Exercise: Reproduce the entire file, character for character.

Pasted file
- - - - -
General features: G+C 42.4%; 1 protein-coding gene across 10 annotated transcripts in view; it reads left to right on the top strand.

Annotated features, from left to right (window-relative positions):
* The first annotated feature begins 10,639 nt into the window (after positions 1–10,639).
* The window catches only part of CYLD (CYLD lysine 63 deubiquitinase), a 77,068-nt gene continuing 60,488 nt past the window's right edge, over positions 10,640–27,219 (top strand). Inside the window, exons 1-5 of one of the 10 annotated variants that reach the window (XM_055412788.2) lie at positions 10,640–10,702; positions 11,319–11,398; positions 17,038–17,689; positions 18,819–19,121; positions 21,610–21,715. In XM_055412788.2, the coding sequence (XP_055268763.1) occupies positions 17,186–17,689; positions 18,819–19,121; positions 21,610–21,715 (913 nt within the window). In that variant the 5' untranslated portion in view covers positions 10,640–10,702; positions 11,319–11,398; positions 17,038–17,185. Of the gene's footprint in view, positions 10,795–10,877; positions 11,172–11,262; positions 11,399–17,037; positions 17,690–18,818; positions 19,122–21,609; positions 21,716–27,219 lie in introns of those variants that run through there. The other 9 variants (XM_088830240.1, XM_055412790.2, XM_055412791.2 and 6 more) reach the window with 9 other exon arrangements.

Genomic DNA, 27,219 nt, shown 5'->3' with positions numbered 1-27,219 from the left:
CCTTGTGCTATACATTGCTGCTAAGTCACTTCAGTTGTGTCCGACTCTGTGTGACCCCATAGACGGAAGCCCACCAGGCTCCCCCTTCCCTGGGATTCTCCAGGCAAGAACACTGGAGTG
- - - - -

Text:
General features: G+C 42.4%; 1 protein-coding gene across 10 annotated transcripts in view; it reads left to right on the top strand.

Annotated features, from left to right (window-relative positions):
* The first annotated feature begins 10,639 nt into the window (after positions 1–10,639).
* The window catches only part of CYLD (CYLD lysine 63 deubiquitinase), a 77,068-nt gene continuing 60,488 nt past the window's right edge, over positions 10,640–27,219 (top strand). Inside the window, exons 1-5 of one of the 10 annotated variants that reach the window (XM_055412788.2) lie at positions 10,640–10,702; positions 11,319–11,398; positions 17,038–17,689; positions 18,819–19,121; positions 21,610–21,715. In XM_055412788.2, the coding sequence (XP_055268763.1) occupies positions 17,186–17,689; positions 18,819–19,121; positions 21,610–21,715 (913 nt within the window). In that variant the 5' untranslated portion in view covers positions 10,640–10,702; positions 11,319–11,398; positions 17,038–17,185. Of the gene's footprint in view, positions 10,795–10,877; positions 11,172–11,262; positions 11,399–17,037; positions 17,690–18,818; positions 19,122–21,609; positions 21,716–27,219 lie in introns of those variants that run through there. The other 9 variants (XM_088830240.1, XM_055412790.2, XM_055412791.2 and 6 more) reach the window with 9 other exon arrangements.

Genomic DNA, 27,219 nt, shown 5'->3' with positions numbered 1-27,219 from the left:
CCTTGTGCTATACATTGCTGCTAAGTCACTTCAGTTGTGTCCGACTCTGTGTGACCCCATAGACGGAAGCCCACCAGGCTCCCCCTTCCCTGGGATTCTCCAGGCAAGAACACTGGAGTG